The prospects for the day were quite bleak. The sky had wept inconsolably since dawn. Bunny sincerely wished it would stop crying. It made her feel blue. Her parents were having lunch at the Slaughtered Watermelon having Bloody Blueberries and Kohlrabi Crisps. That left her older bratty brothers in charge while they were away. She wished her parents would come home. She also wished her mother would read her a story. Mother’s stories were never weepy or sad.
Her bratty brothers were upstairs stomping on the floor playing Space Pirates and Mutant Marshmallows. She asked if she could play. “Only if you want to be a mutant marshmallow,” said Gus, the younger brother. “I am not a mutant. I am a little girl,” she responded indignantly. “Then go downstairs and be a little girl,” said Jack and the brothers laughed.
Down she went. The thumping and bumping grew louder upstairs. “Take that, villainous marshmallow!” cried Jack, smacking something vigorously. She wished they would just stop.
Bunny was a little girl in Nebraska who was brighter than a photon and usually quite cheerful. At the moment she had to have a stern talk with herself, “Don’t be so glum. Things are bound to get better. Then there are the crumbly wimbles.”
Crumby wimbles were fuzzy creatures with large sad eyes that lived under her bed and they were crying fearfully. “Please stop,” she said coaxingly, and I’ll tell you a story.” Three nebulous bodies and six wide eyes peeped out. “Will it be a good story?” asked the nearest and most blurry. “It will be about you,” she replied and began:
“The crumbly wimbles taught the snails
To capture moonbeams in their pails
And how to skimble up the hills
To create those lovely moonlight spills.”
“That wasn’t very long,” complained another of the fluffs. “It will have to do,” she ended firmly. And then the doorbell rang.
It was the post man with a large package, which he handed her with a smile as wide as Nebraska. It was addressed to her! It was from Aunt Neither and Uncle Either, who lived on a dude chipmunk ranch in far-off Ganderimich.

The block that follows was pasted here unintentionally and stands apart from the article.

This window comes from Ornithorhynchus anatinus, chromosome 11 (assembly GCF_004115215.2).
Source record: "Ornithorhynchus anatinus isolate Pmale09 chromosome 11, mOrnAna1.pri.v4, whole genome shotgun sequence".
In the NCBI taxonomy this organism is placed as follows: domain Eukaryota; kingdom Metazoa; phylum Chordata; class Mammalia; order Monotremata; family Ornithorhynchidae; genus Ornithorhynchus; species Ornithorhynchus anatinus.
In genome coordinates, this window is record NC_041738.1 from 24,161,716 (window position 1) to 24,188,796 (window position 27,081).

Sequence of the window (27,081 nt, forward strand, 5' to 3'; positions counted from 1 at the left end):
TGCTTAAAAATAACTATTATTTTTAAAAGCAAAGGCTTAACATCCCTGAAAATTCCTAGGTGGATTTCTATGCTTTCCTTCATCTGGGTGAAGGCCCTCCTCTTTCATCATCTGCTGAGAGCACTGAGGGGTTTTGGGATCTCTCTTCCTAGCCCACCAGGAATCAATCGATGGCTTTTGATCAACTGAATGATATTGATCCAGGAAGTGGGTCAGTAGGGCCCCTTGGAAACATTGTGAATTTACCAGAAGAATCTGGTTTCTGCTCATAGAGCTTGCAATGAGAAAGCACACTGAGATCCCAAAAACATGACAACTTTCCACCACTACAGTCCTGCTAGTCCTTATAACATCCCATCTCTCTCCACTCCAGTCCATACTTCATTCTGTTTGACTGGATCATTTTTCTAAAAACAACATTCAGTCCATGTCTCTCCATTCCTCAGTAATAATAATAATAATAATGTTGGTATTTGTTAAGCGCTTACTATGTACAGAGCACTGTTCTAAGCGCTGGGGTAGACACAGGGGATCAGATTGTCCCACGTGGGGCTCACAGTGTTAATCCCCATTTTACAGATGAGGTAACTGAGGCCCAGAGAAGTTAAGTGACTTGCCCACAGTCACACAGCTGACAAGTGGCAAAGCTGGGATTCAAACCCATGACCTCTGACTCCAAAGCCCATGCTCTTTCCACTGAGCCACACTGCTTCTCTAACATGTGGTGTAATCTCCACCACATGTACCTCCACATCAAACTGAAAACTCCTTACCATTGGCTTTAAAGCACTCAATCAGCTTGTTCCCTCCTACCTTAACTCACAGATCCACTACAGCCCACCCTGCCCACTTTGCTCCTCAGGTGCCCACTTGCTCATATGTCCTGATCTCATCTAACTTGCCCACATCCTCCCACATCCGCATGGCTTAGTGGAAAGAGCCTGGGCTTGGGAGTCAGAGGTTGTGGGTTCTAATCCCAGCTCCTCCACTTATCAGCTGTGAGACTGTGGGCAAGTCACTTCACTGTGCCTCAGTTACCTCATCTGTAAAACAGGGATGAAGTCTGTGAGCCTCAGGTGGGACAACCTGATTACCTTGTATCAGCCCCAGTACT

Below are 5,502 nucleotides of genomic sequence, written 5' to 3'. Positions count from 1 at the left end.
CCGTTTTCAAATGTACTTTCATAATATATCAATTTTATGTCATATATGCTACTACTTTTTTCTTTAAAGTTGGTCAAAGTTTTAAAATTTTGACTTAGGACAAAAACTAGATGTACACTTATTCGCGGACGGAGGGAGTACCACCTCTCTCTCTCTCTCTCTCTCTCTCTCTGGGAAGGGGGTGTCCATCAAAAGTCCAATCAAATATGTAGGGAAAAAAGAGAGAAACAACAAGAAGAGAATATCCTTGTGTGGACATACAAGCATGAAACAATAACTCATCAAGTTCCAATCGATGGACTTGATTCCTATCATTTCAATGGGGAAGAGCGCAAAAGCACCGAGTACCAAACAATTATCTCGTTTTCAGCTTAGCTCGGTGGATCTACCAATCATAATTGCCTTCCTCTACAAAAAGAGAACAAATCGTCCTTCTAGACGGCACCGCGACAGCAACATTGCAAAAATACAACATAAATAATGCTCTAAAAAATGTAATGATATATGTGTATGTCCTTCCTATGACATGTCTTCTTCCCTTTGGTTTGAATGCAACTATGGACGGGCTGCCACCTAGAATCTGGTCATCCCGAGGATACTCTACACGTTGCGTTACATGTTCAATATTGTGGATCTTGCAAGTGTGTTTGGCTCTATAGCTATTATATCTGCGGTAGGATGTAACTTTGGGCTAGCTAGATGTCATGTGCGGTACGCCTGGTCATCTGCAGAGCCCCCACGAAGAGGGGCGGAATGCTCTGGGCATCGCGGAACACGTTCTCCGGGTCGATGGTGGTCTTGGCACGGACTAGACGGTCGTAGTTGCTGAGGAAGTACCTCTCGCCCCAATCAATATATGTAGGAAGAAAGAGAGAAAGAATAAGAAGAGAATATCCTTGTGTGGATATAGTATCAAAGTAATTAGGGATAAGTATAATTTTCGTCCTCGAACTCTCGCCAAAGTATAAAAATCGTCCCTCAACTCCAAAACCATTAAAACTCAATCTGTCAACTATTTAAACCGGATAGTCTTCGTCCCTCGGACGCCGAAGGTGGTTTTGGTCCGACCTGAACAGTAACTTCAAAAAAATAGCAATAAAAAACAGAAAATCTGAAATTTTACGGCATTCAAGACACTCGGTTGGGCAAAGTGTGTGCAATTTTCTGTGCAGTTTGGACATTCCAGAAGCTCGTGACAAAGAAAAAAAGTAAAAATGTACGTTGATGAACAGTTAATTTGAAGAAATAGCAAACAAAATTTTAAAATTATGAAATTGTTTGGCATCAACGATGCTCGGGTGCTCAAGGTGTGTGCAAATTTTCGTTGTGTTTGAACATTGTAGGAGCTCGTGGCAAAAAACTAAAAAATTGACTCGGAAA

It was wrapped in brown paper, which Bunny tore open so quickly her hands were a blur. Inside was a large tinplate lithographed cube with rounded edges. It had a slot on top and a crank on one side. On the front was a cast-iron rim with a lip that could be lifted, like the letter slot in an apartment door. There were colorful pictures on every side and there was a stamp on the bottom that read “The Wishilator that made Milwaukee famous.”
The colors were very bright: vermillion, azure, gold, tangerine, emerald, and violet. Each side had a strange animal. There was a rufus sided toejammer, a reticulated pypan, an ardvarkarkinark, and a spoon-billed platitude. On the top was a butterflitter.
There were instructions in English, Spanish, French, and Elvish: “(1) Place crumpled, tarnished, unfulfilled dreams in slot at top; (2) Turn crank on side counterclockwise at least twelve times; (3) Lift lid on front and remove wish, washed, pressed and folded, for further use.”
Bunny looked doubtfully at the Wishilator, but took out her crumpled wishes nonetheless. “I wish my parents would come home,” was the first. In it went at the top and Bunny cranked. As she did so she swore the box played something by Mozart. How nice! No, it sounded more like something from the Beetles. No, it was a combination of both at the same time, as if Mozart had scored a Beetles’ song. Brilliant! She lifted the cast iron lid on the front of the cube and out came her wish, washed, pressed and folded, as the instructions had promised.
She put in her second creased and crinkled wish, “I wish my brothers would stop that racket!” Round and round she turned the crank to another sweet song and out came the wish, neat and clean as the first. She put the third about her mother reading her a story into the slot, turned the handle at least twelve times to another merry melody and out it came like the others.
There was a sound in the driveway. Bunny’s parents were home! The boys stopped their game and ran down the stairs. The children opened the door for their folks. The rain had stopped and the sun shined bravely.
When everything was back to normal Mother suggested a story for Bunny. All three wishes had come true. It was a new book and Bunny snuggled on Mother’s lap. The story began:
“The prospects for the day were quite bleak. The sky had wept inconsolably since dawn…”